[tz] Proposal: Use Git and Github better
scolebourne at joda.org
Sun Jul 27 09:42:18 UTC 2014
Were these principles to be adopted, it would be hugely beneficial to
the project. There is no reason that I can see why tzdb could not be
managed using the best practice git techniques described above.
On 26 July 2014 19:38, Matt Johnson <mj1856 at hotmail.com> wrote:
> I think it's great that we're using Git and Github as the experimental /
> unofficial repository at https://github.com/eggert/tz. It's much easier to
> track change history looking through the commit log and see the changes than
> by reading through emails with patch attachments. However, we're not
> currently taking advantage of all that this environment has to offer.
> -- Item 1 --
> We should be making better use of branches. We currently have a single
> "master" branch that everything gets committed to. This is problematic,
> because it doesn't separate things that are certain to be released from
> things that are proposed changes. For example, the recent time.tab file,
> and the other large-scale proposed changes that are currently being debated,
> could have been created on feature branches. This would have given the tz
> list members a place to look at the proposed changes and make additional
> suggestions (via pull requests) before things are finalized.
> As it sits today, since everything is in master, if the proposal is
> ultimately defeated then new commits will have to be made to master to
> revert these changes. The danger comes if, say we needed to issue an
> emergency release sometime in between. Since master isn't in a state of
> positive agreement, then one would have to branch from an earlier point in
> history to build a hotfix release, then merge that hotfix back to master
> later. It's much easier if we can just trust that master always consists
> of things that are certain to be released.
> See also:
> -- Item 2 --
> I think that we should all make better use of forking and pull-requests for
> submitting proposed changes. Instead of submitting a patch file to the
> mailing list, one should fork the GitHub repo, make their changes, then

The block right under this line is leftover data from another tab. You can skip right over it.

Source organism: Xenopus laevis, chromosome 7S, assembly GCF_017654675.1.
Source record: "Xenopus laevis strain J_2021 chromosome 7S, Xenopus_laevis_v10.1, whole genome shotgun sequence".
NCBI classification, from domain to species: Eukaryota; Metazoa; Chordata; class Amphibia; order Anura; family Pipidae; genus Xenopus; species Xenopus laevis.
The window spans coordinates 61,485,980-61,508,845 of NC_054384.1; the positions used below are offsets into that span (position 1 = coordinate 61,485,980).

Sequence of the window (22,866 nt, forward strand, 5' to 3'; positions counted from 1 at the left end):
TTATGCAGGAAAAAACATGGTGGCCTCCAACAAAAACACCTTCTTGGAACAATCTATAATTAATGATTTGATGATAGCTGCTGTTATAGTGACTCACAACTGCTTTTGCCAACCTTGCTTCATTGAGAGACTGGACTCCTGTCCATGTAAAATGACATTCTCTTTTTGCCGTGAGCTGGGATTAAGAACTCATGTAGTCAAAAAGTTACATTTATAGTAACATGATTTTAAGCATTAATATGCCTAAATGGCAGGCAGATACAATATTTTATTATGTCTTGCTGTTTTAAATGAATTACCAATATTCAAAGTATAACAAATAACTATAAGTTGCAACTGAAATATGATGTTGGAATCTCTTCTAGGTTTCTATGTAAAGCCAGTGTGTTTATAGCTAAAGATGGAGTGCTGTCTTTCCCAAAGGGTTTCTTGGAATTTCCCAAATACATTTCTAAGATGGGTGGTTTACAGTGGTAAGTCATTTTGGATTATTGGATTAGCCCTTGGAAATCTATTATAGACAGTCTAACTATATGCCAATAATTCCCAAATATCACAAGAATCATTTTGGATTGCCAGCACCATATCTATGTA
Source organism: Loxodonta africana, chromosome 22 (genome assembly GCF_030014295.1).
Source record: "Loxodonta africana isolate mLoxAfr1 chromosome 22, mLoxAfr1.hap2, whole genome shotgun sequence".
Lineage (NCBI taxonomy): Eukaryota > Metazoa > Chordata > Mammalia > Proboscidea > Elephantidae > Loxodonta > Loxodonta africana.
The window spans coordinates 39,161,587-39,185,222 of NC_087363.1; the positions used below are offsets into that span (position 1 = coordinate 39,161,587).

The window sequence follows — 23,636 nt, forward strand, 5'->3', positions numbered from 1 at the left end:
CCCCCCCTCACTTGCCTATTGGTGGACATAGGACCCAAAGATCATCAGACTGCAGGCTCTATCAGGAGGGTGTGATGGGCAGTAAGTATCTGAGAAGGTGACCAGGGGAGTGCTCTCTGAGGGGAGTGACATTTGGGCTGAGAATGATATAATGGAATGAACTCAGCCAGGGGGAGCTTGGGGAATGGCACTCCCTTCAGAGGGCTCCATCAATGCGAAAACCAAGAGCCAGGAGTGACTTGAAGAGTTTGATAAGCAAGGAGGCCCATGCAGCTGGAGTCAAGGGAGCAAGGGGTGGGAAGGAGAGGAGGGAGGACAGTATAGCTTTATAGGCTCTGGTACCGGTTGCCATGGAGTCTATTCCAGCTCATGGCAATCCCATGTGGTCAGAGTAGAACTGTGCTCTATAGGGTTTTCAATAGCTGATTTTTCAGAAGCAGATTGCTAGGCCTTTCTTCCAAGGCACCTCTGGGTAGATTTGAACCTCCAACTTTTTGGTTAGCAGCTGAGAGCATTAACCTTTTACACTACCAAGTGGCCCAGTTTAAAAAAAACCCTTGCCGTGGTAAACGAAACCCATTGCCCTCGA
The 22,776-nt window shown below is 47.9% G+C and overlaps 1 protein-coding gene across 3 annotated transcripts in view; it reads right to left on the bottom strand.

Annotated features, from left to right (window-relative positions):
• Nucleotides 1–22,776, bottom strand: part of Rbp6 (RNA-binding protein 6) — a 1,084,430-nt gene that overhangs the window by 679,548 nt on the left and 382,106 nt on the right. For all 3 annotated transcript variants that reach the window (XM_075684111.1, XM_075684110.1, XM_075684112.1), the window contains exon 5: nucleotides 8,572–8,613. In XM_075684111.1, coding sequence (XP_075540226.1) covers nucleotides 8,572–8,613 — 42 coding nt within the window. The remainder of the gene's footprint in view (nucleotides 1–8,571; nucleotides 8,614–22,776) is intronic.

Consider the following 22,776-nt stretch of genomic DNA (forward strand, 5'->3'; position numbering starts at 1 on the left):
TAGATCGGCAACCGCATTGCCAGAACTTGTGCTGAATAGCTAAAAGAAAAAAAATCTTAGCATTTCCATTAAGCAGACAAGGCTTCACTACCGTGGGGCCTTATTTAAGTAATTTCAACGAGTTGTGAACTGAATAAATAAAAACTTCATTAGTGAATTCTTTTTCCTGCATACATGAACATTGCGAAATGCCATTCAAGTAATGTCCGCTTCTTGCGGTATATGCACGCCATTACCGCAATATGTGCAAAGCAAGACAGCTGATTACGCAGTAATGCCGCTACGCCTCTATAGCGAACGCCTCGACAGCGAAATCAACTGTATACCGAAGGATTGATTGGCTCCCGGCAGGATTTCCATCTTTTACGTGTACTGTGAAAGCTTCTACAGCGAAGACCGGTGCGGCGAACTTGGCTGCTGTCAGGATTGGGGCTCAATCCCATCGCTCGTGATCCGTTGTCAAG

> create a pull request. This allows for place for discussion on proposals
> where the code can be referenced much easier. It also ensures that the
> author of each and every change is tracked in the commit log. And finally,
> it makes it much clearer which proposals were adopted and which were not.
> Presently, looking through the mailing list archives, it's quite difficult
> to tell if any given patch was actually applied or not.
> -- Item 3 --
> We should decide how the GitHub issue tracker fits in to the ecosystem. I
> see that there have been a few issues reported to via the issue tracker in
> the past, but most things have come through the mailing list. If we adopt
> the conventions used by other modern projects, then we should be reporting
> bugs through the issue tracker so their history can be more easily found.
> Another benefit is that you can reference issue numbers in commits, and you
> can reference commits in the comments of an issue. This linking makes it
> quite easy to find the code or data that was changed in response to an
> issue. The mailing list should probably be used for extended discussion,
> rather than as a place to report issues. Though, there may be some blend of
> both, I personally think that an issue tracker is much more palatable than a
> mailing list for many of these kinds of things. There should probably be
> some guidance document on the iana tz page about what goes where.
> -- Item 4 --
> While Paul Eggert is the tz maintainer, and I appreciate his efforts
> greatly, I personally don't feel that it's appropriate for the github repo
> to be in his personal "eggert" account. There should instead be a common
> "organizational account" for the project, such as github.com/tzdb or
> similar. ("iana" is taken, but appears to be unused or abandonded. Someone
> may want to inquire about obtaining it, as "github.com/iana/tz" would be
> quite appropriate IMHO). Though Paul would be the administrator of this
> account, his own personal account would no longer be authoritative.
> That also ties back to the idea of pull-requests. Since Paul makes the
> majority of changes, he would first make them in his own account, and then
> send a pull-request to the main account. Then a link could be sent to the
> mailing list for discussion on the pull request before it was merged in.
> As a side note - I've found that several third-party projects are linking to
> the unofficial sources using git submodules. While this isn't officially
> sanctioned, it would be much better if they could link to iana/tz instead of
> -- Item 5 --
> While code and data often go hand-in-hand, there are quite a lot of projects
> these days that only rely on the tz data. There are also a lot of releases
> of code changes that don't require data changes. Having both code and data
> in a single project seems rather inefficient. I propose that they be split
> back to separate projects, and maintained in separate github repos (tzdata
> / tzcode).
> Also, consider also that perhaps there are too many merged projects just
> within the code. For example, tzselect, zic, zdump, etc. might be broken
> out for better visibility of changes and for clarity of dependent files.
> I look forward to feedback on these items. I'm sure not all will be in
> agreement, but I think it's important that we look forward to new and better
> ways to manage this project - rather than just sticking with the ways of the
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